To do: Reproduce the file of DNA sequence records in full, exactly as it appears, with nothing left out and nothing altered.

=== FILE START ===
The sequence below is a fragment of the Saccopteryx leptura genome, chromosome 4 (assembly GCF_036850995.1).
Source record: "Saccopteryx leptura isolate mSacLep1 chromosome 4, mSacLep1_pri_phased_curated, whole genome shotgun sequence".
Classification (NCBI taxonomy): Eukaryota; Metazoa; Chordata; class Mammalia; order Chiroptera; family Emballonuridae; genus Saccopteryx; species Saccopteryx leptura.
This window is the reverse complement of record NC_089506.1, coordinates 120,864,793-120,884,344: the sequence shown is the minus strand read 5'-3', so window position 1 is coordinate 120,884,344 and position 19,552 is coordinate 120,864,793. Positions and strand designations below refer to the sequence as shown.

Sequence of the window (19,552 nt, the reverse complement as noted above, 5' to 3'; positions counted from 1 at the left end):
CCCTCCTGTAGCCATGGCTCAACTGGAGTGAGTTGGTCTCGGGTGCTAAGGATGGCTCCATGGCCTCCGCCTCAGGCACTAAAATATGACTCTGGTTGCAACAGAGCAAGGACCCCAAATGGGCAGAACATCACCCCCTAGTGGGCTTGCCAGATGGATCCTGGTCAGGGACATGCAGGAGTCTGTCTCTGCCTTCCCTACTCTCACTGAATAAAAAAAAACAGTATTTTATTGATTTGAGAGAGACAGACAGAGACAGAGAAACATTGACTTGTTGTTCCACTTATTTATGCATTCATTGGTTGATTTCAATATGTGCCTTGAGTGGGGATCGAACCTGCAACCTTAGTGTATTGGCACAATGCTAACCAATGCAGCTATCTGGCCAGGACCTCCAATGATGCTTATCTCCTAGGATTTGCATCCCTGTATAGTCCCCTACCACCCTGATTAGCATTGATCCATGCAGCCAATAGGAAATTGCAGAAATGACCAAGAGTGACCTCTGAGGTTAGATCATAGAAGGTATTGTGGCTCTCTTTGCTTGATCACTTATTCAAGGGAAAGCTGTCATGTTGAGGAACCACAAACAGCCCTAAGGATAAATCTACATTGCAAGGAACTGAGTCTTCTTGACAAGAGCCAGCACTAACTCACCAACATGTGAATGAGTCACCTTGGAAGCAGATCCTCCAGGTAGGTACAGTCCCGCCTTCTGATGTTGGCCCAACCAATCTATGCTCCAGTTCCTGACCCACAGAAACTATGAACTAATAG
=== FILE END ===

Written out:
The sequence below is a fragment of the Saccopteryx leptura genome, chromosome 4 (assembly GCF_036850995.1).
Source record: "Saccopteryx leptura isolate mSacLep1 chromosome 4, mSacLep1_pri_phased_curated, whole genome shotgun sequence".
Classification (NCBI taxonomy): Eukaryota; Metazoa; Chordata; class Mammalia; order Chiroptera; family Emballonuridae; genus Saccopteryx; species Saccopteryx leptura.
This window is the reverse complement of record NC_089506.1, coordinates 120,864,793-120,884,344: the sequence shown is the minus strand read 5'-3', so window position 1 is coordinate 120,884,344 and position 19,552 is coordinate 120,864,793. Positions and strand designations below refer to the sequence as shown.

Sequence of the window (19,552 nt, the reverse complement as noted above, 5' to 3'; positions counted from 1 at the left end):
CCCTCCTGTAGCCATGGCTCAACTGGAGTGAGTTGGTCTCGGGTGCTAAGGATGGCTCCATGGCCTCCGCCTCAGGCACTAAAATATGACTCTGGTTGCAACAGAGCAAGGACCCCAAATGGGCAGAACATCACCCCCTAGTGGGCTTGCCAGATGGATCCTGGTCAGGGACATGCAGGAGTCTGTCTCTGCCTTCCCTACTCTCACTGAATAAAAAAAAACAGTATTTTATTGATTTGAGAGAGACAGACAGAGACAGAGAAACATTGACTTGTTGTTCCACTTATTTATGCATTCATTGGTTGATTTCAATATGTGCCTTGAGTGGGGATCGAACCTGCAACCTTAGTGTATTGGCACAATGCTAACCAATGCAGCTATCTGGCCAGGACCTCCAATGATGCTTATCTCCTAGGATTTGCATCCCTGTATAGTCCCCTACCACCCTGATTAGCATTGATCCATGCAGCCAATAGGAAATTGCAGAAATGACCAAGAGTGACCTCTGAGGTTAGATCATAGAAGGTATTGTGGCTCTCTTTGCTTGATCACTTATTCAAGGGAAAGCTGTCATGTTGAGGAACCACAAACAGCCCTAAGGATAAATCTACATTGCAAGGAACTGAGTCTTCTTGACAAGAGCCAGCACTAACTCACCAACATGTGAATGAGTCACCTTGGAAGCAGATCCTCCAGGTAGGTACAGTCCCGCCTTCTGATGTTGGCCCAACCAATCTATGCTCCAGTTCCTGACCCACAGAAACTATGAACTAATAG